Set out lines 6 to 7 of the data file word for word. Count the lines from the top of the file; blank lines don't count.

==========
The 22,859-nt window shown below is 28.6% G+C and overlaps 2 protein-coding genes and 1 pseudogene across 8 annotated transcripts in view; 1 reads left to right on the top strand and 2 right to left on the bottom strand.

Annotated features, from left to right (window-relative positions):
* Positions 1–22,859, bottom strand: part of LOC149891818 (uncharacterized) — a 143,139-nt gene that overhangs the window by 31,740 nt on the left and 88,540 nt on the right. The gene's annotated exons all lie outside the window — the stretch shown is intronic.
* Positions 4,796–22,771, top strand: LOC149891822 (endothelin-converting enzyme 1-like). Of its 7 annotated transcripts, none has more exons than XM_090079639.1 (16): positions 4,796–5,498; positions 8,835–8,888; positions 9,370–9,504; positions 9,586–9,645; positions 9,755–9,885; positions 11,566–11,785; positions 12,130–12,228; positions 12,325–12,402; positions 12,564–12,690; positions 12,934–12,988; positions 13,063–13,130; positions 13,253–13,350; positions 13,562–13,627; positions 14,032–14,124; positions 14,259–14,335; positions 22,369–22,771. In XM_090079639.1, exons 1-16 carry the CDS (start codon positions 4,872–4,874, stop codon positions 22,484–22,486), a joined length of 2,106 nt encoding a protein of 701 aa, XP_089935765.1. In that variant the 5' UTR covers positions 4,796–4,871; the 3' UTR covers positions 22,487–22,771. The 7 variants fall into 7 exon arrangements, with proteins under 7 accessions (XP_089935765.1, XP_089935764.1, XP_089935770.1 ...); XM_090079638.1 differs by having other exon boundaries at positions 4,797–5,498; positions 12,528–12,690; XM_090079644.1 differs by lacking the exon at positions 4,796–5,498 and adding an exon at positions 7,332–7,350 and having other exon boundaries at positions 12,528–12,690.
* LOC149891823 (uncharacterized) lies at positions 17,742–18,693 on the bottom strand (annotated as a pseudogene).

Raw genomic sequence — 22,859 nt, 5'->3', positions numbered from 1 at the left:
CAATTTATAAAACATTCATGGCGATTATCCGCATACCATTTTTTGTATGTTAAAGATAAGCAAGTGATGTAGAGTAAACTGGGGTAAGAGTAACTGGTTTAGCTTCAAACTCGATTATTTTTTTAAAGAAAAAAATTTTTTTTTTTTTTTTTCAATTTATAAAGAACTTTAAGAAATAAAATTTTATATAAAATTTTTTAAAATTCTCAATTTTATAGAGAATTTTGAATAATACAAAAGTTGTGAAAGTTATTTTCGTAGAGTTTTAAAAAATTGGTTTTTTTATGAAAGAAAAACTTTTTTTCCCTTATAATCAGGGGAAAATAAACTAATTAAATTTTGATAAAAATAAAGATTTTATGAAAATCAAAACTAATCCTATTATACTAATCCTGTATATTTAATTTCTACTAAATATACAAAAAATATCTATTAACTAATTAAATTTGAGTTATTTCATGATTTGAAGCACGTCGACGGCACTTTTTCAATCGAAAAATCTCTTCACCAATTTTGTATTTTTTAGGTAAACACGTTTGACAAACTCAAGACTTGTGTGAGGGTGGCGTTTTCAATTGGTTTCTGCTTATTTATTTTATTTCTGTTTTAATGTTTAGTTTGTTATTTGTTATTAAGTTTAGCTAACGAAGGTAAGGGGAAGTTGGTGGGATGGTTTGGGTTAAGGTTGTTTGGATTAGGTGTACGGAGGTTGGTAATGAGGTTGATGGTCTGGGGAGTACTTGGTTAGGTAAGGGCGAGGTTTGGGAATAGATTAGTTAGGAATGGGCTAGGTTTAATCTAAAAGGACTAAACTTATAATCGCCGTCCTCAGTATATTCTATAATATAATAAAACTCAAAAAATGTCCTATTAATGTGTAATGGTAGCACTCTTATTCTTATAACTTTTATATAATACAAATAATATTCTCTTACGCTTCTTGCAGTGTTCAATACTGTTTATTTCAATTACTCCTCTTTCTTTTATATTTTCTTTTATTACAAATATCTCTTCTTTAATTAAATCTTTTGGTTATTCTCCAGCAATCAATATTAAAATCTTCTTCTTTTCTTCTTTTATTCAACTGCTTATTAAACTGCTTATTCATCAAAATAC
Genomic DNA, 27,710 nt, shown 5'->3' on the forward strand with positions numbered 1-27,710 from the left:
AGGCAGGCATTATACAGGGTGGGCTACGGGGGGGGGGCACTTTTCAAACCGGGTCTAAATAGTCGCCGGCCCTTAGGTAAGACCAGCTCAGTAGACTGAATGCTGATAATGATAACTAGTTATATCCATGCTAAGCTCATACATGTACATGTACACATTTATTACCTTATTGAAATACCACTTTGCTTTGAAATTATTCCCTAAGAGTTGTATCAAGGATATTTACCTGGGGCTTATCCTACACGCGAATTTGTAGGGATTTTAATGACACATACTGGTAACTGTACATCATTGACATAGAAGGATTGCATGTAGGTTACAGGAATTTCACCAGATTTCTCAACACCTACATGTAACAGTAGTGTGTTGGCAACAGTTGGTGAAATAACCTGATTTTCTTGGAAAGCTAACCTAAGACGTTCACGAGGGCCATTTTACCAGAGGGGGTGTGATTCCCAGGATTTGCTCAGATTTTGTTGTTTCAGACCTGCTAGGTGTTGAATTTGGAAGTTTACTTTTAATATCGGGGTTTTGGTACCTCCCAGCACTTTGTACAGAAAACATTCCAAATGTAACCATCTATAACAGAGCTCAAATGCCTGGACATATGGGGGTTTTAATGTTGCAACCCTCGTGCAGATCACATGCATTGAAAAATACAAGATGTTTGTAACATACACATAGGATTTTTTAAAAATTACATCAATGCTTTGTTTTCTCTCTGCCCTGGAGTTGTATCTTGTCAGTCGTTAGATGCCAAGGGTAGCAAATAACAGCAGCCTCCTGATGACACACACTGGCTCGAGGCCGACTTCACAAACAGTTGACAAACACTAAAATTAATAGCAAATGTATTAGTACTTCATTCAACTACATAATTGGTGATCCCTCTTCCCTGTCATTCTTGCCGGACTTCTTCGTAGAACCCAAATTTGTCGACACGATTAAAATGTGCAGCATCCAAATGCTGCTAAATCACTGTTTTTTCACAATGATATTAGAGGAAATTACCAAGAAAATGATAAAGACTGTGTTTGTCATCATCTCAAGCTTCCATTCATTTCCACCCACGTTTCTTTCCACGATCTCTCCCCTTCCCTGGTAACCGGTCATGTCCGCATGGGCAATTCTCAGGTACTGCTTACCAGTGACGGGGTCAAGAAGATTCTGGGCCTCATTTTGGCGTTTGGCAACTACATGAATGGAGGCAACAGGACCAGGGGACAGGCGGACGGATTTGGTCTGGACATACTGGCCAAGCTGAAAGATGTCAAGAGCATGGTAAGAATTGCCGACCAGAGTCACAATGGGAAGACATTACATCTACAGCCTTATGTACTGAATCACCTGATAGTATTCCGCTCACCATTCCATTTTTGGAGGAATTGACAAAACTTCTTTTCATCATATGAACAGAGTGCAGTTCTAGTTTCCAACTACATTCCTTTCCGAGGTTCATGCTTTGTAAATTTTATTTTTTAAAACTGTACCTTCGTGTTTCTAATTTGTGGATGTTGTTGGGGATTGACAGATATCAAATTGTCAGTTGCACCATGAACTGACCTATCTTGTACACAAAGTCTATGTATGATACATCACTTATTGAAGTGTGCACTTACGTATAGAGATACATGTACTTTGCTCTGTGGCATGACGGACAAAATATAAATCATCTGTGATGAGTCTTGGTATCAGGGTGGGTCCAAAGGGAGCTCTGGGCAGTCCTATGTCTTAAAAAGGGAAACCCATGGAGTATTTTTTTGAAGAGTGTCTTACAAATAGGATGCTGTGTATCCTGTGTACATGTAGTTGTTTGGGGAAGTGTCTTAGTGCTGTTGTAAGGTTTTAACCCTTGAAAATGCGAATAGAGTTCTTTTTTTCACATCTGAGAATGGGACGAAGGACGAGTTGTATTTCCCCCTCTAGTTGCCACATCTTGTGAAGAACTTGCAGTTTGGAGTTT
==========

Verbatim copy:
Raw genomic sequence — 22,859 nt, 5'->3', positions numbered from 1 at the left:
CAATTTATAAAACATTCATGGCGATTATCCGCATACCATTTTTTGTATGTTAAAGATAAGCAAGTGATGTAGAGTAAACTGGGGTAAGAGTAACTGGTTTAGCTTCAAACTCGATTATTTTTTTAAAGAAAAAAATTTTTTTTTTTTTTTTTCAATTTATAAAGAACTTTAAGAAATAAAATTTTATATAAAATTTTTTAAAATTCTCAATTTTATAGAGAATTTTGAATAATACAAAAGTTGTGAAAGTTATTTTCGTAGAGTTTTAAAAAATTGGTTTTTTTATGAAAGAAAAACTTTTTTTCCCTTATAATCAGGGGAAAATAAACTAATTAAATTTTGATAAAAATAAAGATTTTATGAAAATCAAAACTAATCCTATTATACTAATCCTGTATATTTAATTTCTACTAAATATACAAAAAATATCTATTAACTAATTAAATTTGAGTTATTTCATGATTTGAAGCACGTCGACGGCACTTTTTCAATCGAAAAATCTCTTCACCAATTTTGTATTTTTTAGGTAAACACGTTTGACAAACTCAAGACTTGTGTGAGGGTGGCGTTTTCAATTGGTTTCTGCTTATTTATTTTATTTCTGTTTTAATGTTTAGTTTGTTATTTGTTATTAAGTTTAGCTAACGAAGGTAAGGGGAAGTTGGTGGGATGGTTTGGGTTAAGGTTGTTTGGATTAGGTGTACGGAGGTTGGTAATGAGGTTGATGGTCTGGGGAGTACTTGGTTAGGTAAGGGCGAGGTTTGGGAATAGATTAGTTAGGAATGGGCTAGGTTTAATCTAAAAGGACTAAACTTATAATCGCCGTCCTCAGTATATTCTATAATATAATAAAACTCAAAAAATGTCCTATTAATGTGTAATGGTAGCACTCTTATTCTTATAACTTTTATATAATACAAATAATATTCTCTTACGCTTCTTGCAGTGTTCAATACTGTTTATTTCAATTACTCCTCTTTCTTTTATATTTTCTTTTATTACAAATATCTCTTCTTTAATTAAATCTTTTGGTTATTCTCCAGCAATCAATATTAAAATCTTCTTCTTTTCTTCTTTTATTCAACTGCTTATTAAACTGCTTATTCATCAAAATAC